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Protected mice have lymphocytic infiltrates in the pancreas. (A) Pancreata from mice that did not develop diabetes by day 80 after transfer in the experiment shown in Fig. 5 C were scored for insulitis. 150 islets from 5 mice were scored from the group that received 50,000 DC-expanded BDC CD25+ CD4+ T cells, and 48 islets from 2 mice were scored from the group that received 5,000 cells. (B) Representative fields for a mouse from the group that received 5,000 (top) or 50,000 (bottom) suppressor T cells. Large field is 5×; inset is 20×. (C) In a separate experiment, pancreata from mice 28 d after transfer were scored for insulitis. At least 50 islets from 2–3 mice were scored from each group.
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fig6: Protected mice have lymphocytic infiltrates in the pancreas. (A) Pancreata from mice that did not develop diabetes by day 80 after transfer in the experiment shown in Fig. 5 C were scored for insulitis. 150 islets from 5 mice were scored from the group that received 50,000 DC-expanded BDC CD25+ CD4+ T cells, and 48 islets from 2 mice were scored from the group that received 5,000 cells. (B) Representative fields for a mouse from the group that received 5,000 (top) or 50,000 (bottom) suppressor T cells. Large field is 5×; inset is 20×. (C) In a separate experiment, pancreata from mice 28 d after transfer were scored for insulitis. At least 50 islets from 2–3 mice were scored from each group.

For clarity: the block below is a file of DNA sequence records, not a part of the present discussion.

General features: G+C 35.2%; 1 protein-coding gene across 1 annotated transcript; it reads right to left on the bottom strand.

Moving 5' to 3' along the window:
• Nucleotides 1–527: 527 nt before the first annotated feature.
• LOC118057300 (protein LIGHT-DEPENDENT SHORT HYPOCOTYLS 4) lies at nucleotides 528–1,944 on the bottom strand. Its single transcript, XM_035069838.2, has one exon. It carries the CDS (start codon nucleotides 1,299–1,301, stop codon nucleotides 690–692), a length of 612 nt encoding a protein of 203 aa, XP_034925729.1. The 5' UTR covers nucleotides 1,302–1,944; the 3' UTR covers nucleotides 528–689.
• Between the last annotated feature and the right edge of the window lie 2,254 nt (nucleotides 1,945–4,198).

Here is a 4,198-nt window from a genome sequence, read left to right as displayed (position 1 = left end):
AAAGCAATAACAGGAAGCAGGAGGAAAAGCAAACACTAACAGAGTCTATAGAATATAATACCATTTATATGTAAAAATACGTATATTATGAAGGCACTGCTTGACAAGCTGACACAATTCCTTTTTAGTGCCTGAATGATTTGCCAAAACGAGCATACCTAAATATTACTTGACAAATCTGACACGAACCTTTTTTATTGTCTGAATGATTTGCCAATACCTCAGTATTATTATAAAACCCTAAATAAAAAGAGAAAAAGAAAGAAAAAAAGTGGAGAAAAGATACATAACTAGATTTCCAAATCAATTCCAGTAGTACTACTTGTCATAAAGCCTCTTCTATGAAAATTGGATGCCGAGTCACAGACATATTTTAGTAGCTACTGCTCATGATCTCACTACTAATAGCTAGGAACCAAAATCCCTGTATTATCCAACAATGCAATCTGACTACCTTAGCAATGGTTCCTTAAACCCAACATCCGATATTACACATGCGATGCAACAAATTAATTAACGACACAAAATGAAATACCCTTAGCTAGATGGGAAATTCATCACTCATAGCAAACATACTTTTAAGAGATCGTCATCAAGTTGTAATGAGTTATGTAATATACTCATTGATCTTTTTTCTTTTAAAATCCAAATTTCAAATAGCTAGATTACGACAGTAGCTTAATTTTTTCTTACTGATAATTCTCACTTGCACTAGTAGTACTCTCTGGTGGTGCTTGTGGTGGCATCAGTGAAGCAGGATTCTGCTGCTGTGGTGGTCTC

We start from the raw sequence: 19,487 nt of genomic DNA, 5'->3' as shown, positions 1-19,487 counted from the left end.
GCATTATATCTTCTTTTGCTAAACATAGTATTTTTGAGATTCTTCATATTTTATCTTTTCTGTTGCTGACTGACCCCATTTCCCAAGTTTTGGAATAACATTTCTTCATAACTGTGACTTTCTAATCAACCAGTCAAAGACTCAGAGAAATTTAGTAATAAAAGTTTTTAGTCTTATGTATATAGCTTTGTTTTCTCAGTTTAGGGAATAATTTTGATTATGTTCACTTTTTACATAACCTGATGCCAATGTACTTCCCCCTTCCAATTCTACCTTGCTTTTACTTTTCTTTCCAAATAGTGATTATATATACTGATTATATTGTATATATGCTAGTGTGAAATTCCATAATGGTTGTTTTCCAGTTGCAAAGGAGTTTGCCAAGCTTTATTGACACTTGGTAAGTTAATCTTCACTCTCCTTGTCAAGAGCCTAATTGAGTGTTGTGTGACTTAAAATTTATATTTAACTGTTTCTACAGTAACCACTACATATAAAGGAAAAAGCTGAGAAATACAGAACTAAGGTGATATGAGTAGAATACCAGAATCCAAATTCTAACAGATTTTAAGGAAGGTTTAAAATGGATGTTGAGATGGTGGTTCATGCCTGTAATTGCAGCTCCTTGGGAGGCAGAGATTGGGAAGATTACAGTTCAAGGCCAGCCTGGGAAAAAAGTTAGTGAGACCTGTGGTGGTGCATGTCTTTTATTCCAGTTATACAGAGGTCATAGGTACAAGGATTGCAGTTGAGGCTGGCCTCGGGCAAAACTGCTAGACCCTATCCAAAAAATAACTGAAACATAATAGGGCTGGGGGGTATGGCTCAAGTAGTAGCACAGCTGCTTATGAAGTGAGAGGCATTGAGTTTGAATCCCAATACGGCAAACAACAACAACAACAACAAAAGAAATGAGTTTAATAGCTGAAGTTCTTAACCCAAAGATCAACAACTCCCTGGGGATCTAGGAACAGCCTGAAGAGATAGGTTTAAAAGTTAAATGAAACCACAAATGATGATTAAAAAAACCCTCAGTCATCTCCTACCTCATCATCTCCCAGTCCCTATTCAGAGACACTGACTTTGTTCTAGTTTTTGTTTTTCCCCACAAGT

Mentions: To determine at which stage disease was blocked in NOD.scid mice protected from diabetes by small numbers of BDC2.5-specific CD25+ CD4+ T cells, pancreata were isolated from those mice that still had normal glucose levels at the end of the experiment shown in Fig. 5 C (80 d after transfer). Insulitis was scored from hematoxylin and eosin–stained sections. The mice from the groups that received 5,000 or 50,000 BDC2.5-specific CD25+ CD4+ T cells (the latter group were all diabetes free), had lymphocytic infiltrates in half of the islets scored (Fig. 6 A). A representative field from both protected groups is shown (Fig. 6 B). In a separate transfer experiment, pancreata were isolated from mice earlier on, at 23 or 28 d after transfer of the diabetogenic and regulatory cells. At this earlier time point, the mice that had received only the diabetogenic cells had some insulitis, but those that had also received BDC2.5 regulatory cells lacked lymphocytic infiltrate in the islets (Fig. 6 C). This indicates that protected mice can progress past the initiation of islet inflammation, checkpoint I, but the kinetics of insulitis is slower than in the absence of regulatory cells.